A Brief History

Stroud stands in the heart of the Karuah Valley on land occupied by the Aboriginal Worimi people before the Europeans came. It lies within the original 1826 land grant made to the Australian Agricultural Company (AAco) between the northern shore of Port Stephens and Taree.

AAco had been formed in 1824 in London with one million pounds’ capital and a mission to transform one million undeveloped acres. Henry Dangar explored the Karuah Valley for the company in 1826. Robert Dawson, the company's first superintendent, soon followed and as early as November that year chose the site for Stroud. He named it for Stroud, Gloucestershire, because the park-like scene evoked for him the Gloucestershire countryside. Farming began in the Booral district, 8 km south of present-day Stroud, while areas further north were used for grazing. Stroud grew to become the company’s inland capital, complementing the main coastal base, Carrington, on Port Stephens.

Sir Edward Parry, Arctic explorer for the Royal Navy, replaced Dawson as company commissioner (1830-34). With a zeal for education, moral training and religion he set about building for Stroud St John’s Church (1833) and the school now known as Quambi House. His other building projects included redesign of Stroud House which he had judged to be “a wretched habitation”. These, with numbers of original tradesmen’s cottages, today present a compelling image of early Stroud.

Under Parry, AAco, finding much of the Port Stephens grant unsuitable for sheep, negotiated a surrender of coastal region lands in exchange for prime pastoral acreage on the Liverpool Plains - a portent of the company’s final withdrawal from Stroud in 1873.

By 1836 Stroud housed most of AAco’s convict labour force of more than 400 and served as the principal storage site, a largely self-sufficient centre with its own tradesmen and gardeners.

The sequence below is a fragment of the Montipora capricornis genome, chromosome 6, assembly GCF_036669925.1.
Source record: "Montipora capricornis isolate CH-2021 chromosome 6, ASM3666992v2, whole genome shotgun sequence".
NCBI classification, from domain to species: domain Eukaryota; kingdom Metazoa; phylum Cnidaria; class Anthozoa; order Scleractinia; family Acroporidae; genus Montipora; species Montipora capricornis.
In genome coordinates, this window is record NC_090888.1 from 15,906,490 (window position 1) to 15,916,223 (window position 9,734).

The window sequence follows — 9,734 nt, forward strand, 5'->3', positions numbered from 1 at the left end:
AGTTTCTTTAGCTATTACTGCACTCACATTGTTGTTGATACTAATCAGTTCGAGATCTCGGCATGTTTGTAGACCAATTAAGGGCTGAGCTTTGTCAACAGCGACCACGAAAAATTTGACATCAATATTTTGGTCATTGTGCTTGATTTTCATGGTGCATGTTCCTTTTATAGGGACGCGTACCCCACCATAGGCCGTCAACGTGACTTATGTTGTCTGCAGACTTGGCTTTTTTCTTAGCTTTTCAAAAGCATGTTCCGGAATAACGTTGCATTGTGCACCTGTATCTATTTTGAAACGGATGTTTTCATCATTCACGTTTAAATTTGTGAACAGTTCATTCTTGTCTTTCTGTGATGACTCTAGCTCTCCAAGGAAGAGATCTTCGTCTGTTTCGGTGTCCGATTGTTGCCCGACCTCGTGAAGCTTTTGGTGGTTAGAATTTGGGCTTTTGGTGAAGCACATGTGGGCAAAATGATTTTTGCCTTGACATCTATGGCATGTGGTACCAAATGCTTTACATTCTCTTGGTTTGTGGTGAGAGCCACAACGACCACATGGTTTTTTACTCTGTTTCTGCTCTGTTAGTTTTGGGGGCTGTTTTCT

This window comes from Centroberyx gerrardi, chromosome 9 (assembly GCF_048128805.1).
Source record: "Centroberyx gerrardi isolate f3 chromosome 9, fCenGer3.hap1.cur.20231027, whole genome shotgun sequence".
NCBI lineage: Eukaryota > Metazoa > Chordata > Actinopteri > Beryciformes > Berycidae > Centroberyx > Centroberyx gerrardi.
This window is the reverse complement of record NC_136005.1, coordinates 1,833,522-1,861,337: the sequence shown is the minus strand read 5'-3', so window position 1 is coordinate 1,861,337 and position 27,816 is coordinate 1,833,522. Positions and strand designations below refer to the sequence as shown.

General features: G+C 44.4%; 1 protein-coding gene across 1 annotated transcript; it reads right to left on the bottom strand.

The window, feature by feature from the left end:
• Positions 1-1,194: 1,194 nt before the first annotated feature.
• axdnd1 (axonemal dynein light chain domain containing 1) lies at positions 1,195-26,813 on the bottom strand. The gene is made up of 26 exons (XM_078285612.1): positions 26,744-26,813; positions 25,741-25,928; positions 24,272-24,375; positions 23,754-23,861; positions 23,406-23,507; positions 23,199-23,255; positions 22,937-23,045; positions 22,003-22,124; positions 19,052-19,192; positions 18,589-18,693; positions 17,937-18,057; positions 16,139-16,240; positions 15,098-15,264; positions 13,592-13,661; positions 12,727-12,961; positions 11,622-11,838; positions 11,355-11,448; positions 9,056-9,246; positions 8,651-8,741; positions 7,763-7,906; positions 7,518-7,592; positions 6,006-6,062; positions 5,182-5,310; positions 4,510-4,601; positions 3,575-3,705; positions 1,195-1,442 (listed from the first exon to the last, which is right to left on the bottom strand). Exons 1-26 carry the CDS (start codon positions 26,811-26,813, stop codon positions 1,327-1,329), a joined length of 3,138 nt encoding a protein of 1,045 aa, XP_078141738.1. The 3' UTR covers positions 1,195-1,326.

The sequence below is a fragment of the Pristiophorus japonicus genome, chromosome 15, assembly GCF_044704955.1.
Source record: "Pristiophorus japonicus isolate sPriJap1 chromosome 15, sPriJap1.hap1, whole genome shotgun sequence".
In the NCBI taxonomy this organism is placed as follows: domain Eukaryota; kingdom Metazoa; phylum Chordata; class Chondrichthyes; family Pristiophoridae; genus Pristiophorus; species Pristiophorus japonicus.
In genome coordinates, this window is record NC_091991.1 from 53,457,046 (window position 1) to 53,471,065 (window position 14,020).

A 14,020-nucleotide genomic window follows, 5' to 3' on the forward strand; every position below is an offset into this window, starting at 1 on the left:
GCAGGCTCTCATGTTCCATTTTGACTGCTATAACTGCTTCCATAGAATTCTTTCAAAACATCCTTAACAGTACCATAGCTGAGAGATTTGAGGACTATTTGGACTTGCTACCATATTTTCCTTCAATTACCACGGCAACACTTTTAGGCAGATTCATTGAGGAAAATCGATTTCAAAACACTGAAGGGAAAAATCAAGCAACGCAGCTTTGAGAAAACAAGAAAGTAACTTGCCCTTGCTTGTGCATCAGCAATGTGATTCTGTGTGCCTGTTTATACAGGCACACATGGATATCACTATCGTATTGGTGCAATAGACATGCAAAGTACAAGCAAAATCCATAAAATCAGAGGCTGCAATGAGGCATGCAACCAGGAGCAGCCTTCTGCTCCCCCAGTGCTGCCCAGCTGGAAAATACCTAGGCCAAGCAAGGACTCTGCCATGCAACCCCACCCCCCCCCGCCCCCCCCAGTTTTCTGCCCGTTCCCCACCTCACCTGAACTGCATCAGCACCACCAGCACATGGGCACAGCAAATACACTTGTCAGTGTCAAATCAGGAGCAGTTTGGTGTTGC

In 1847 Dr C. Buchanan used ether for the first time in NSW (and possibly Australia) at the Stroud hospital, which stood opposite St John's Church.

In 1849 the first Stroud subdivision occurred, with allotments sold to private buyers who began to arrive from England in 1850.

In 1851 the renowned early Australian Presbyterian leader, J.D. Lang, observed that “Stroud is decidedly one of the finest villages of inland towns in the colony”.

Coal deposits were located on AAco land north of Stroud in 1855. Pits were established in 1858 The quality was high but the cost of extraction prohibitive. Attempts to re-establish the venture in the 1870s came to nothing. Today, however, open-cut mining north of Stroud township is well established.

Twenty-six years after the building of St John’s, AAco gave land for the building of a Catholic church, originally St Malachy’s but later dedicated to St Columbanus, which celebrated its 150th anniversary in 2011. Stroud’s three other churches are the Uniting (formerly Methodist) originally founded about 1860 but since rebuilt; Prebyterian (1887) and Baptist (1912).


Sir William Edward Parry RN


Lady Isabella Parry